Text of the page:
Answer Thomas Rieger:


1. Identification of introjects

As they often make a lot of rational sense („I have to work hard to be successful“, „I need to put duty above personal preferences“ etc.), introjects are not easy to identify even in psycho¬the¬rapeutic work with individuals, let alone when working with organizations. When working with individuals, persitant patterns of self-sabotage (and this is not limited to the narrow set commonly evoked like procrastina¬ting, overeating, people-pleasing, being over-the-top modest and the like, but includes all forms of putting obstacles in one‘s own chosen path, behaviour that interferes with long-term goals or unsettles relationships one would like to keep) usually are reliable pointers to introjects. The self-sabotaging behaviour can be viewed as a covered rebellion against the alien element in the psyche.

On the organizational level, Edgar Schein, one of the pioneers of research into the phenomenon of „organizational culture“ defines the latter as:

A pattern of shared basic assumptions that the group learned as it solved its problems of external adaptation and internal integration, that has worked well enough to be con-si¬dered valid and, therefore, to be taught to new members as the correct way to perceive, think and feel in relation to those problems.
(E. Schein, Organizational Culture and Leadership 2nd edition, San Francisco, 1992, p. 12)

In his Corporate Culture Survival Guide (San Francisco, 1999, pp 65-68), Schein described an ap-proach how to decipher an organisation’s culture. With a concrete business problem as the point of departure (note the analogy: the suffering that brings an individual to the therapist), he recommends observing artefacts (the first level of organisational culture, easy to observe, hard to decipher, con-sisting of physical and non-physical elements like dress codes, working hours, remuneration systems, ways of decision making, work-life balance, design of office premises, jargon used, rituals etc.) and to compare them with the espoused values of the organisation (to be found in vision/mission/value state¬ments, policies, codes of conduct and other forms of communication by the management). Schein (p. 66) gives the example

...if customer focus is espoused as a value, see what systems of reward or accountability you have identified as artifacts and whether they support customer focus. If they do not, you have identified an area where a deeper tacit assumption [the third and deepest level of organisational culture, also called „basic underlying assumptions“ by Schein; note by TR] is operating and driving the systems. You now have to search for that deeper as¬sump¬tion.

And that „deeper tacit assumption“ is nothing else than the collectively shared introject that members received through their socialization upon joining the organisation (as I tried to demonstrate with the story about Köhler’s chimpanzees).


2. Concrete methods for the sector

I don’t argue for any new method/approach/tool/model and the like here. The community of practice in the waste water sector (in the widest sense) has accumulated an impressive body of knowledge since the late 19th century. However, the phenomenon that we face is widespread resistance to change towards a more effective waste water management (often veiled as support combined with a „but“) – in widely different settings and for a large variety of reasons/motives, although the importance of this topic is lmost universally acknowledged.
But quite probably people do not resist change as such (which is challenging enough if it touches on the deeper level of organisational culture and therefore messes up belief systems and releasing lots of anxiety accordingly), but rather resist the idea of being changed. So the acts of self-sabotage (not ac-ting along the line of the espoused value that treating wastewater is esseential) can be interpreted as a rebellion against something that is cognitively accepted as reasonable (which is the case with a sub-stantial proportion of introjects, both individual and collective), but emotionally resented as something alien.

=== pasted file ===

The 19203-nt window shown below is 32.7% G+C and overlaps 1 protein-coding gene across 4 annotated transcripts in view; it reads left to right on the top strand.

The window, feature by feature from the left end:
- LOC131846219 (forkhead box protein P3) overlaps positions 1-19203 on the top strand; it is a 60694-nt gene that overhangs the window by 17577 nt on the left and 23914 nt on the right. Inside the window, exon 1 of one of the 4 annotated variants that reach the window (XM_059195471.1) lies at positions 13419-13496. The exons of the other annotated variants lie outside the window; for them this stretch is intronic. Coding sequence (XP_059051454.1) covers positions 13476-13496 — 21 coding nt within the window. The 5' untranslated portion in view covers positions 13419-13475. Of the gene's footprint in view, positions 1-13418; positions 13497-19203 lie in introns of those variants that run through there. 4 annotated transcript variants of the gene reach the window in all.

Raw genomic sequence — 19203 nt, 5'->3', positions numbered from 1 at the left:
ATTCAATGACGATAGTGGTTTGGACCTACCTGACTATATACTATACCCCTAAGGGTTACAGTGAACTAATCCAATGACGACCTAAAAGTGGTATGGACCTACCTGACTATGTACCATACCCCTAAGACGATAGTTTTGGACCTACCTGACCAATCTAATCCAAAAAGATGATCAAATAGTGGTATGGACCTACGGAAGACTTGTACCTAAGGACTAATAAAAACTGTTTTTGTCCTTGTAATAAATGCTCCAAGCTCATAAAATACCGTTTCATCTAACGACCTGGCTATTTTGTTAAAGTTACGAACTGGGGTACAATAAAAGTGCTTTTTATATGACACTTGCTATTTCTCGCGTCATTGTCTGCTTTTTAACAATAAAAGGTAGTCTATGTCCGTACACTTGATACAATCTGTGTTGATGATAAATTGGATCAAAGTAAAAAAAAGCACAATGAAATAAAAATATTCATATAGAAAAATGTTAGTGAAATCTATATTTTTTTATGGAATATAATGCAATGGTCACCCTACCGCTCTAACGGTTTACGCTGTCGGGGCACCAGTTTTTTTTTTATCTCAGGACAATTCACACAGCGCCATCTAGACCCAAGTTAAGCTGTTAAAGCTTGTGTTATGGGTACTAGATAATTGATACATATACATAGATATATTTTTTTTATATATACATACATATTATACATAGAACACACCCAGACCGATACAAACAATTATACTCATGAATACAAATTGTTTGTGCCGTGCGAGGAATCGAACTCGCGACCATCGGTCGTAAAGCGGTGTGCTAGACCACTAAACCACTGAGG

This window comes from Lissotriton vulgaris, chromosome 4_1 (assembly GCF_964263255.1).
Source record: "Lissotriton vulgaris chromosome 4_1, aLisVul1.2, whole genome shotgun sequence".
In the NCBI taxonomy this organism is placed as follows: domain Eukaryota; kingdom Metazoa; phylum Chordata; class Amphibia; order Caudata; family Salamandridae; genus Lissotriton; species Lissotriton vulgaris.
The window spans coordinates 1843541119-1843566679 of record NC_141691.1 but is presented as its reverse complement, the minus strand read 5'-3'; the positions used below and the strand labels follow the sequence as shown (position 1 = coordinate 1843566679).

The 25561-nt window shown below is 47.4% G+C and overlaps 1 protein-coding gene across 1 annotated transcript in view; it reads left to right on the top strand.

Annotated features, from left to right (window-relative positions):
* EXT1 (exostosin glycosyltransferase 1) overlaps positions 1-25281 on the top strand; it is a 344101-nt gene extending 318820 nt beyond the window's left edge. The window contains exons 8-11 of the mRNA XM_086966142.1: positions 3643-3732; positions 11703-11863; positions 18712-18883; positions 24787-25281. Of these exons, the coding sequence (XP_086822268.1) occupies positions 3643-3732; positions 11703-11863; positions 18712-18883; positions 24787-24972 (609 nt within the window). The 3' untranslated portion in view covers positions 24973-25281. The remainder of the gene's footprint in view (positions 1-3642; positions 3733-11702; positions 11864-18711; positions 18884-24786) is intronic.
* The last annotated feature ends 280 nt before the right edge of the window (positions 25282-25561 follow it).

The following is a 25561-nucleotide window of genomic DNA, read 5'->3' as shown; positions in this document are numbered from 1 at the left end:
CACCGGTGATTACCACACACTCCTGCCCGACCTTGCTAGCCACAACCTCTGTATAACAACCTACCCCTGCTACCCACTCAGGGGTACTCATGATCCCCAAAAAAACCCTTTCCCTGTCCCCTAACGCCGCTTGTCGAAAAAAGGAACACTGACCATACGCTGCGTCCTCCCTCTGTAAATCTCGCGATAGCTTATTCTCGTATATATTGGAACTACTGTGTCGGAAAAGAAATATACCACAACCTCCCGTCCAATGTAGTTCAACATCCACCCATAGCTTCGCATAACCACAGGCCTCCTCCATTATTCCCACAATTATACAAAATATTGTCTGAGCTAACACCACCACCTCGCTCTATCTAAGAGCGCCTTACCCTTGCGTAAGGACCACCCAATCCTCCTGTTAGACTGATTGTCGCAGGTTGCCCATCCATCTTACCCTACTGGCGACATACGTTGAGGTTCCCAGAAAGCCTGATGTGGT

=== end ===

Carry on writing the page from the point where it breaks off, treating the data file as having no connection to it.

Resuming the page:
Helping organisations to get out of this iterative neurotic process demands a change of attitude among the sector professionals: acknowledging that the resistance to change is driven by some sort of ratio¬nality (= that the seemingly dysfunctional pattern of behaviour fulfilled a purpose at least histori-cally), supporting organisations to find their own ways of dealing with their relevant environment, using or not using approaches/methods/tools already at the disposal of the community of practice. Continuing expert consulting with ever new models provides but new introjects and makes organizations ever more neurotic, process consultation helps organizations to become aware of their introjects, to assimi¬late them and to thus find their way of restoring their adaptive capacity.


3. Getting rid of introjects no longer needed

This question points to a misunderstanding that I’m happy to get the opportunity of rectifying here. The „difference that makes a difference“ is not that between those introjects we wish to keep and those we’d like to get rid off, but rather the difference between introjects in the sense of alien elements residing in our psyche on the one hand and ideas that through a process of selection and assimilation we have validated as being part of our Selfs on the other hand.


Tugrul Yegenaga: How can unification can take place on this subject around the world ?

Answer Thomas Rieger:

It should in my opinion be „unification in attitude“, acknowledging the rationality of each sector actor’s course of action, extending help to each actor to get out of the cycles of self-sabotage, to get out of denial and to develop problem solving strategies felt to be their own. (see also my answer to the questions of K. Brandes and S. Sood above).



James Wambua, JKUAT: If members of society can develop disgust against human waste that might motivate diligent action against pollution. Is my thinking true? My struggle is how to increase the commitment of society to get rid of filth and dirt.